Today, the Columbia's runs are a mere 5 to 10 percent of their historical magnitude, and June-hog-sized fish are mighty rare. Dams have blocked and degraded prime spawning and nursery habitats, and even those equipped with "fish passages" can obstruct and kill young salmon journeying downstream.

"Perhaps the single greatest change in food availability for resident killer whales since the late 1800s has been the decline of salmon in the Columbia River basin," notes the US National Marine Fisheries Service in its recovery plan for the Southern Residents. 

Given such diminished stocks, the Southern Residents are forced to work harder and eat more to compensate for scarcer, smaller and leaner Chinook. Threats intertwine for such hungry whales. Orcas eating greater numbers of toxin-dosed salmon translates to more contaminated orcas – and a famished whale using its own toxic blubber stores for energy reabsorbs those pollutants, and can pass them on to calves during nursing. Even more precious energy is lost when the animals are harried by ships.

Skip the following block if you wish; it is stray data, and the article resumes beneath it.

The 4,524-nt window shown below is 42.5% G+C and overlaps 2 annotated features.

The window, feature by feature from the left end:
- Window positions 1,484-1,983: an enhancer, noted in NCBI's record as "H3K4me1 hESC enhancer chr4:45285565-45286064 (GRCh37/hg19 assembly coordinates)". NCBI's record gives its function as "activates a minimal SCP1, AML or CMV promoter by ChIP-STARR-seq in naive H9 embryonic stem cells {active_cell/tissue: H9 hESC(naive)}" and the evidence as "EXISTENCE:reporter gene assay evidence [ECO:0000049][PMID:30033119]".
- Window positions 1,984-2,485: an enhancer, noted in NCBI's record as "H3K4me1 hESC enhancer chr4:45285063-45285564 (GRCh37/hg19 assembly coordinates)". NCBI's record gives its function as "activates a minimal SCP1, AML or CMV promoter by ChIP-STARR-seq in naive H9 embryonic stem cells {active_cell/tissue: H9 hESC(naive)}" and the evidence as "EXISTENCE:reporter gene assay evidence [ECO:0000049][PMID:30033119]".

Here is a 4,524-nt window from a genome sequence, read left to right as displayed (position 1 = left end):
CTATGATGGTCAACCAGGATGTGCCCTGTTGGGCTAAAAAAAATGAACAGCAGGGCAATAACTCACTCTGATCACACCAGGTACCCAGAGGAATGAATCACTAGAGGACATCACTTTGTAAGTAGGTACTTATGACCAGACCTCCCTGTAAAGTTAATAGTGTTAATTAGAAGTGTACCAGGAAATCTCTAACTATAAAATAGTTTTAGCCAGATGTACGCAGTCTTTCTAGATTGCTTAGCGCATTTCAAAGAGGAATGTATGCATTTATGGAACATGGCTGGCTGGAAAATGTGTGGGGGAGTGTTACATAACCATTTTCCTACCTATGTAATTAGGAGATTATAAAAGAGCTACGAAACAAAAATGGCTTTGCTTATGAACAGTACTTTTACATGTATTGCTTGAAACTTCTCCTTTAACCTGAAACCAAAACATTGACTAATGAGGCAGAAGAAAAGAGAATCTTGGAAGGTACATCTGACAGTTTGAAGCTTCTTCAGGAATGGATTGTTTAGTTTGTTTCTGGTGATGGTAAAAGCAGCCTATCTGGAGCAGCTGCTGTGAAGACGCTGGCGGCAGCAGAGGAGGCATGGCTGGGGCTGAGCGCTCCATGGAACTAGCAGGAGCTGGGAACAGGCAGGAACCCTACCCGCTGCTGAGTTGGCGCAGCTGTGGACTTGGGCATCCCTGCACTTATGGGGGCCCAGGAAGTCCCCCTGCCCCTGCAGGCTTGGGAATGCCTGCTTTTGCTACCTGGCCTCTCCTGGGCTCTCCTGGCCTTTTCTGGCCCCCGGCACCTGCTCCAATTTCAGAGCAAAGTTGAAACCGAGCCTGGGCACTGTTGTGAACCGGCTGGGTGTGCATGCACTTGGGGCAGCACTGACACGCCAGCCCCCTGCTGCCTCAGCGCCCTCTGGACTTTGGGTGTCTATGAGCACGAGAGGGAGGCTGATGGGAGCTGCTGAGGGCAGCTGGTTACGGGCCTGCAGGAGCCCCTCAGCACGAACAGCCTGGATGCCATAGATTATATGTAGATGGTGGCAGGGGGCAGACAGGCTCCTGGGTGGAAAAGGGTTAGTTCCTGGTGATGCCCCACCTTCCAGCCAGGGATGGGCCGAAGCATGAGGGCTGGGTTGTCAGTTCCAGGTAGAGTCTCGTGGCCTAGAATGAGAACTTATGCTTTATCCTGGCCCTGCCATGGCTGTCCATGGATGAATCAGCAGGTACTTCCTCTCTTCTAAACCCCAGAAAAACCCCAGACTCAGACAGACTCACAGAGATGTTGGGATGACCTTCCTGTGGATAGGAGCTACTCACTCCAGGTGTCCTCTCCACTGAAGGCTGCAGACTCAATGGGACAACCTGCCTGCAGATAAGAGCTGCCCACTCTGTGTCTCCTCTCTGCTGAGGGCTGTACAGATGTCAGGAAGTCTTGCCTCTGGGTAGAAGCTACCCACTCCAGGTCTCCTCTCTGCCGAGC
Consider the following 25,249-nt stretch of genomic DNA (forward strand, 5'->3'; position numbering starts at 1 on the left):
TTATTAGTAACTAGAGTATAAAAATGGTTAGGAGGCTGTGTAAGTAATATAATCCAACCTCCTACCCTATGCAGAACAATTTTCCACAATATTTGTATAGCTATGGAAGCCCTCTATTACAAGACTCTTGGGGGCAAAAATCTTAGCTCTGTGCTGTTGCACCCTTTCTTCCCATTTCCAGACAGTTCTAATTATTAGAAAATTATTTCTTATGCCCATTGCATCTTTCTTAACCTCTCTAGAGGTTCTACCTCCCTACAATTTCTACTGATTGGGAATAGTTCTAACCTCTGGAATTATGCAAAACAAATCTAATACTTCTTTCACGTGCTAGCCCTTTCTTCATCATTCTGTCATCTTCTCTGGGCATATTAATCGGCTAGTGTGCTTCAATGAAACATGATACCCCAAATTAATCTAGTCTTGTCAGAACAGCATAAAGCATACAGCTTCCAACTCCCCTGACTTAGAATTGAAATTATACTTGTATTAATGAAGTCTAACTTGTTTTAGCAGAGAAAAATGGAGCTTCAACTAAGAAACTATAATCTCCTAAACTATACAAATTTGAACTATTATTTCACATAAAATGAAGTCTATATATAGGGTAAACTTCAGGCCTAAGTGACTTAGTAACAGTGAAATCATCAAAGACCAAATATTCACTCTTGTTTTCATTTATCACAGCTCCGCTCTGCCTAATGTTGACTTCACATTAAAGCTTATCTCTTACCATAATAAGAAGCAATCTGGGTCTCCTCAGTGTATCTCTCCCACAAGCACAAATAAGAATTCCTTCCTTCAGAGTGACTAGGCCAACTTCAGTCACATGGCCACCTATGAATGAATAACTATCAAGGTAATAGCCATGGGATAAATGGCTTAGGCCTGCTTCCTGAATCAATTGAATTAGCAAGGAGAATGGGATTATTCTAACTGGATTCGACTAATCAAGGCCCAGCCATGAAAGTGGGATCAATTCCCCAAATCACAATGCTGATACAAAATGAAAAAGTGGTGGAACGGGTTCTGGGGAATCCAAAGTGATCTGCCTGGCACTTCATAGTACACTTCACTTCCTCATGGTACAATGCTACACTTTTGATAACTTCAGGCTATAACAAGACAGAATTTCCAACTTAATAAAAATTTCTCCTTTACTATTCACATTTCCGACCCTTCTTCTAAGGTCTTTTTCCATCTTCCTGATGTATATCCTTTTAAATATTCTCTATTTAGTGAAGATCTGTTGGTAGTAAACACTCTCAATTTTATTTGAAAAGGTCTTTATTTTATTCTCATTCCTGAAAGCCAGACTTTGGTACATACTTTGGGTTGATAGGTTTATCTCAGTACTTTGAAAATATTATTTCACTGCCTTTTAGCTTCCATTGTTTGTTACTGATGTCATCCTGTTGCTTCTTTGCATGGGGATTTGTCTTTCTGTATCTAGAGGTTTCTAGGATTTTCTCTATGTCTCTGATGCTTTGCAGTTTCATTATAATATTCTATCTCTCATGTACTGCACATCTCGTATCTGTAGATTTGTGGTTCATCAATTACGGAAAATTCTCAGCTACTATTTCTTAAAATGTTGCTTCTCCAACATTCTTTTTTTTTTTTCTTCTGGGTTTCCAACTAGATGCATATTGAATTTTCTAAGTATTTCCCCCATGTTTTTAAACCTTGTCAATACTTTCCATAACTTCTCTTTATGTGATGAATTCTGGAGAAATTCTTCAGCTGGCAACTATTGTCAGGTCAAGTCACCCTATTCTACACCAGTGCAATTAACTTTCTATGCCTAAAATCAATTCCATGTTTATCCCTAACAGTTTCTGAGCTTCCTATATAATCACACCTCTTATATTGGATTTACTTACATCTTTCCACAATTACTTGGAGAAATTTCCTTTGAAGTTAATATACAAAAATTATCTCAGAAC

As the latest research underscores the vital link between Southern Residents and Chinook, calls for dam removal in the Columbia River – that once-epic salmon factory – have intensified. Central to this discussion are four controversial dams on its greatest tributary, the Snake River, which many conservationists believe should be breached to boost salmon survival and habitat. And amidst the search for a solution to the orcas' hunger crisis, fierce, long-standing debates over resource use in the Pacific Northwest are raging.

Meanwhile, in the Salish Sea brine, the J-pod adjusts to the loss of another family member.


The Southern Residents share their range with "transient" orcas that prey on marine mammals, as well as "offshore" orcas thought to munch mostly on sharks. Residents, transients and offshores are considered distinct "ecotypes" of killer whale.

Top header image: Shutterstock